t ,MW85V the color of the central character stroke 16 when the sign is displayed in the daytime;l
In case the attractiveness of the sign during the daytime' isA of primary importance, the borders may be coated with transparent paint ofka color which contrasts with color of theI central character stroke.
" n Should be observed that in eaehfypeiof letter herein shown, the side walls of the emtate decoration of thewallsto provide contrasting parallel characterstrokes. Thus 1n Figs.' 3, 4, and 8 to 11, the inner surface of the border 17 meetsthe innerfsurface of thecentral character stroke 16 at the point 18 so as to define a` line of separation therebetween. With this construction, a paint brsuh may be drawn rapidly along the inner surface of the central character stroke 16 without danger' of'coloring the borders 17 rwhich form the other character stroke.
Similarly in the form shown in Figs. 6 and 7 the inner surfaces of the `ribs 32 meet each other at an angleso that the innery surface of "selected ones of said ribs may readily becolored. With each form of sign above t described the borders may be illuminated by White light or by anyone of a large variety of colored lights `while a correspondinglyf great variation may be obtained in the 'ceni .tral stroke by the use ofdiiferent shades and' las to render it unnecessary for a sign maker to keep on hand a large variety of different kinds of sign units. Furthermore, all of the different sign combinationsyobtainable by the use of the present sign unitlare attractive and eiiicientI either as day or night signsand may be "operated and maintained eco-` nomjcally. v f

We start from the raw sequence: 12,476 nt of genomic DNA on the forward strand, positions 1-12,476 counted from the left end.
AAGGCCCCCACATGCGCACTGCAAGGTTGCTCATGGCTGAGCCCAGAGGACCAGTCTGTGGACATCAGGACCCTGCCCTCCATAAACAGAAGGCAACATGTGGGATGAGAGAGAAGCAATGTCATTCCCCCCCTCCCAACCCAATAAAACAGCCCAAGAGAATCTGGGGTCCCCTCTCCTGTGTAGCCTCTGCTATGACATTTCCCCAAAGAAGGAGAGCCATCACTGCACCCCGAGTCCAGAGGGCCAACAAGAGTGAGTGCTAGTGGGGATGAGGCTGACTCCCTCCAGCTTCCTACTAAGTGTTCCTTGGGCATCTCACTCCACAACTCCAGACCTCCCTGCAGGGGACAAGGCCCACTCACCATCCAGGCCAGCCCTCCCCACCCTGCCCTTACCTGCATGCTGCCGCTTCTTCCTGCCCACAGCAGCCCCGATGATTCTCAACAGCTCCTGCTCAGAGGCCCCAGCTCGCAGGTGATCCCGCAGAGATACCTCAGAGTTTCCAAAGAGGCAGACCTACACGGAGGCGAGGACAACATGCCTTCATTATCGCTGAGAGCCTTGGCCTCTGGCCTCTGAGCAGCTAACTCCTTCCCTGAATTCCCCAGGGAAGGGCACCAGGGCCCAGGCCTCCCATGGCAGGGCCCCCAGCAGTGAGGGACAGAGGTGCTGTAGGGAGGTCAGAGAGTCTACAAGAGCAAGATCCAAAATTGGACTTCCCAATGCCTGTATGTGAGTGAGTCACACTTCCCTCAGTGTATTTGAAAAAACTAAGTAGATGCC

We claim as our invention z-f 1. A sign 4unit comprisingV a base f plate formed from ltransparent glass land a comaracter wider than said' firstlfstrbke and Shaving, 22E
@aid p. t t0 fgirefthe affect* hara'c'tersl of difflv respect,- p
.t0 'Sadplatav and a second/Minster trl n r portion z`positioned on"y each sidefof lsaid Clfv i tral strokefso Jasfto form anniform'raised te provide a lens effect! and la "toatinslofzcol' Pani/01,1Wiessee Samara o formed fro-Ing, transparent glass, a'4 comi f @ther and beer4 psietaeajfgrwardly,sfigati iiaryi'jiig `lthicknes`sf to proyide len ingxiongifudinalytra; c n, a A; .Sign i ,una ycompi:is-ing @aaa-plaie fimedlffrin transparent-[glass,and axiome# a ters .offy .different :sizes perposedj onegrrpgon fv distinct l ing thin-walled characters 4 f ner surfaces meetingatan; angle lat a point trok@ having i intermediate the plate'andthe outermost eX- r tremity ofthe' stroke to provide `a definite line extending longitudinally l of the Vcom-I y posite stroke to' facilitate decorationk 4of a definite portiongof saidstroke, and a coating e of paint applied to a definite longitudinally extending portion of the inner side -of said stroke, said portion extendingelaterally to i angularly disposed innersurfaces.